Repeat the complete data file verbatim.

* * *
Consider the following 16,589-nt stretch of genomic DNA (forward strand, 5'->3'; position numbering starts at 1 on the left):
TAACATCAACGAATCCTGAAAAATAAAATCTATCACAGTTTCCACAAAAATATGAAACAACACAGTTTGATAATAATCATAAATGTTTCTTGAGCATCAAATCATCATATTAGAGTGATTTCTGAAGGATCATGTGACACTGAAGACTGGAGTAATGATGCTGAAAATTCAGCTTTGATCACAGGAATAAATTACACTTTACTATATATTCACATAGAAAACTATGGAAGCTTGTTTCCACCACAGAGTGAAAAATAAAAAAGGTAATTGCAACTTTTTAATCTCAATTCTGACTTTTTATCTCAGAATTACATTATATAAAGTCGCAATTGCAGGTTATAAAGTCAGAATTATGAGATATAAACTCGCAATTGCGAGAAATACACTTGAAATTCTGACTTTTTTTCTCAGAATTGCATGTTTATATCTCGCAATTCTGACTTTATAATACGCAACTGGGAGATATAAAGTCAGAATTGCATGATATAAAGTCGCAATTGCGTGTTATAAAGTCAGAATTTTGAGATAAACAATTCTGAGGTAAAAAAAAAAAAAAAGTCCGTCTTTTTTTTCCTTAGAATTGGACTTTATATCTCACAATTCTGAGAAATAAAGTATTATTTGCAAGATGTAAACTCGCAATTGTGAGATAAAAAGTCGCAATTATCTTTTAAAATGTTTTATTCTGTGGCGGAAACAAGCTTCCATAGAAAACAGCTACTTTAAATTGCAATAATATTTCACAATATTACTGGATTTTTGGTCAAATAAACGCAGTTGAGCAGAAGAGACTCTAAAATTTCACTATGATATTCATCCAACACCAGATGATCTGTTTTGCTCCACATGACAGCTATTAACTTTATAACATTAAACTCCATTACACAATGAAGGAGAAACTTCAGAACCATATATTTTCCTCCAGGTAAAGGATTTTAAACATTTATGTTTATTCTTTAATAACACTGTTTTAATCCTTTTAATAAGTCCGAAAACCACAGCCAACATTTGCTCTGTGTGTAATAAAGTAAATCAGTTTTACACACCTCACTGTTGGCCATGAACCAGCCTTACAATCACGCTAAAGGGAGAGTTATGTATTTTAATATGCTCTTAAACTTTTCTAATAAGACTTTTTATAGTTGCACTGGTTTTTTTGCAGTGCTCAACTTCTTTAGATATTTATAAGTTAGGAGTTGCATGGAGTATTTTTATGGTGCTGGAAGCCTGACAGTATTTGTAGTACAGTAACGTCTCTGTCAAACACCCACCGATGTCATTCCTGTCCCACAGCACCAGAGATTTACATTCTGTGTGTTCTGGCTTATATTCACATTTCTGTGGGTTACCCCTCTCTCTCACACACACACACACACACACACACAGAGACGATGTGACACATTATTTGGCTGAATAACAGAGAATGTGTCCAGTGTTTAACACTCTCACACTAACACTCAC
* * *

Consider the following 16,589-nt stretch of genomic DNA (forward strand, 5'->3'; position numbering starts at 1 on the left):
TAACATCAACGAATCCTGAAAAATAAAATCTATCACAGTTTCCACAAAAATATGAAACAACACAGTTTGATAATAATCATAAATGTTTCTTGAGCATCAAATCATCATATTAGAGTGATTTCTGAAGGATCATGTGACACTGAAGACTGGAGTAATGATGCTGAAAATTCAGCTTTGATCACAGGAATAAATTACACTTTACTATATATTCACATAGAAAACTATGGAAGCTTGTTTCCACCACAGAGTGAAAAATAAAAAAGGTAATTGCAACTTTTTAATCTCAATTCTGACTTTTTATCTCAGAATTACATTATATAAAGTCGCAATTGCAGGTTATAAAGTCAGAATTATGAGATATAAACTCGCAATTGCGAGAAATACACTTGAAATTCTGACTTTTTTTCTCAGAATTGCATGTTTATATCTCGCAATTCTGACTTTATAATACGCAACTGGGAGATATAAAGTCAGAATTGCATGATATAAAGTCGCAATTGCGTGTTATAAAGTCAGAATTTTGAGATAAACAATTCTGAGGTAAAAAAAAAAAAAAAGTCCGTCTTTTTTTTCCTTAGAATTGGACTTTATATCTCACAATTCTGAGAAATAAAGTATTATTTGCAAGATGTAAACTCGCAATTGTGAGATAAAAAGTCGCAATTATCTTTTAAAATGTTTTATTCTGTGGCGGAAACAAGCTTCCATAGAAAACAGCTACTTTAAATTGCAATAATATTTCACAATATTACTGGATTTTTGGTCAAATAAACGCAGTTGAGCAGAAGAGACTCTAAAATTTCACTATGATATTCATCCAACACCAGATGATCTGTTTTGCTCCACATGACAGCTATTAACTTTATAACATTAAACTCCATTACACAATGAAGGAGAAACTTCAGAACCATATATTTTCCTCCAGGTAAAGGATTTTAAACATTTATGTTTATTCTTTAATAACACTGTTTTAATCCTTTTAATAAGTCCGAAAACCACAGCCAACATTTGCTCTGTGTGTAATAAAGTAAATCAGTTTTACACACCTCACTGTTGGCCATGAACCAGCCTTACAATCACGCTAAAGGGAGAGTTATGTATTTTAATATGCTCTTAAACTTTTCTAATAAGACTTTTTATAGTTGCACTGGTTTTTTTGCAGTGCTCAACTTCTTTAGATATTTATAAGTTAGGAGTTGCATGGAGTATTTTTATGGTGCTGGAAGCCTGACAGTATTTGTAGTACAGTAACGTCTCTGTCAAACACCCACCGATGTCATTCCTGTCCCACAGCACCAGAGATTTACATTCTGTGTGTTCTGGCTTATATTCACATTTCTGTGGGTTACCCCTCTCTCTCACACACACACACACACACACACACAGAGACGATGTGACACATTATTTGGCTGAATAACAGAGAATGTGTCCAGTGTTTAACACTCTCACACTAACACTCAC